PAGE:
Early Monday afternoon, as volunteers inside the first floor of the Kay Bailey Hutchison Convention Center's parking garage scurried to put together and line up 5,000 cots, two volunteers from East Texas Community Emergency Response Team sat outside on the parking garage steps, finishing off their Jason's Deli boxed lunches. Both were wary of media questions and declined to give their last names, citing the instructions they'd received when they showed up to volunteer to help refugees from Harvey.
"We're setting up cots and places for people to hunker down," said Melinda, from Greenville. "We're just here to give back to our community." Melinda's friend, Mariann from Fate, said she'd worked at the Walnut Hill Recreation Center throughout the weekend. Evacuees at Dallas' first shelter were in a decent mood, she said.
"People were in generally good spirits, thankful they had a place to put their head down while they were waiting things out," she said. "Of course, that was when the storm was hitting, so they were worried about their homes and loved ones."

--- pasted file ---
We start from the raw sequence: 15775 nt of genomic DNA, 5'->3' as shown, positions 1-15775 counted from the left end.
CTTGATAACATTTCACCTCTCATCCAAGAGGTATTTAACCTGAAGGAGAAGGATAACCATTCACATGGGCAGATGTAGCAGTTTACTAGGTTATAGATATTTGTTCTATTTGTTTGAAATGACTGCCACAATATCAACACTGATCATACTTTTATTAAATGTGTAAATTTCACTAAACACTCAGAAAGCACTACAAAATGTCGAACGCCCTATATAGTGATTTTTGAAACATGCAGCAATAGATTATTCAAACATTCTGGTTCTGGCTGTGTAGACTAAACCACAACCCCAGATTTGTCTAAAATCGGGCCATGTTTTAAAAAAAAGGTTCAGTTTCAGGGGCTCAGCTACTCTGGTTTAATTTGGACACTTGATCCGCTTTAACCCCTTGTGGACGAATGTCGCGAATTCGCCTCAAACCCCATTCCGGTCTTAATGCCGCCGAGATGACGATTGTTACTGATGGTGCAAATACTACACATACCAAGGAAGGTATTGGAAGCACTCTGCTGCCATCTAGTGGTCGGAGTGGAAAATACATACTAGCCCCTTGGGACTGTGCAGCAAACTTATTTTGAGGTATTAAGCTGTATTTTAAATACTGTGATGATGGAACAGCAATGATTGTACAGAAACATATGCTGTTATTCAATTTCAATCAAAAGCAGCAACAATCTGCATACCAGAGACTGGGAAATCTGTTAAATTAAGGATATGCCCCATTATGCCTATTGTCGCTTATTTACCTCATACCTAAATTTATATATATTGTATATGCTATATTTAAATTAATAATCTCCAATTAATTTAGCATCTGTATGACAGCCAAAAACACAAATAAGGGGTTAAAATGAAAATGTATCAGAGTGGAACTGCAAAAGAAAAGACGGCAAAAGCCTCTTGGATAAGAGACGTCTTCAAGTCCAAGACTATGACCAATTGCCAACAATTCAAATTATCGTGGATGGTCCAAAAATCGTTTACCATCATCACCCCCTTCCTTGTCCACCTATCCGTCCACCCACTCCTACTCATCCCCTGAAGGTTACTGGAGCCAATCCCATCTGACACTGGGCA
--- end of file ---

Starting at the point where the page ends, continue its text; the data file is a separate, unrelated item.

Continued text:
Mariann said most of the early arrivals at Dallas' shelters came from areas that faced mandatory or voluntary evacuations, including Corpus Christi and Port Arthur. The evacuees already in Dallas are "those who could get out and drive themselves up to the shelter." she said. "These guys left like a couple days in advance."
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Speaking to reporters at the convention center at lunchtime Monday, just before the city closed the shelter off to the press because of the "chaos" during setup, Dallas Mayor Mike Rawlings said the city is preparing to take in more evacuees as the roads in southeast Texas clear and people are able to drive north. Rawlings said Houston Mayor Sylvester Turner asked Dallas to "prepare for the worst and hope for the best."
"They have 250 buses ready to go, Rawlings said. "If Houston is not able to meet those citizens' [shelter] needs, they'll start sending them north."
Rocky Vaz, the director of the Dallas Office of Emergency Management, said his office and the city hope to beat their initial estimates and get the convention center shelter open before Tuesday morning. The experience Dallas had during Hurricane Katrina is proving instructive. "We know what it takes to set up the convention center," he said.
In 2005, during the aftermath of Katrina, Dallas housed about 2,800 people at the convention center. This time, the city expects to be able to handle about twice as many people — along with as many pets as necessary. According to Vaz, animal evacuees will be housed in the fourth floor of the Reunion Arena parking garage next door.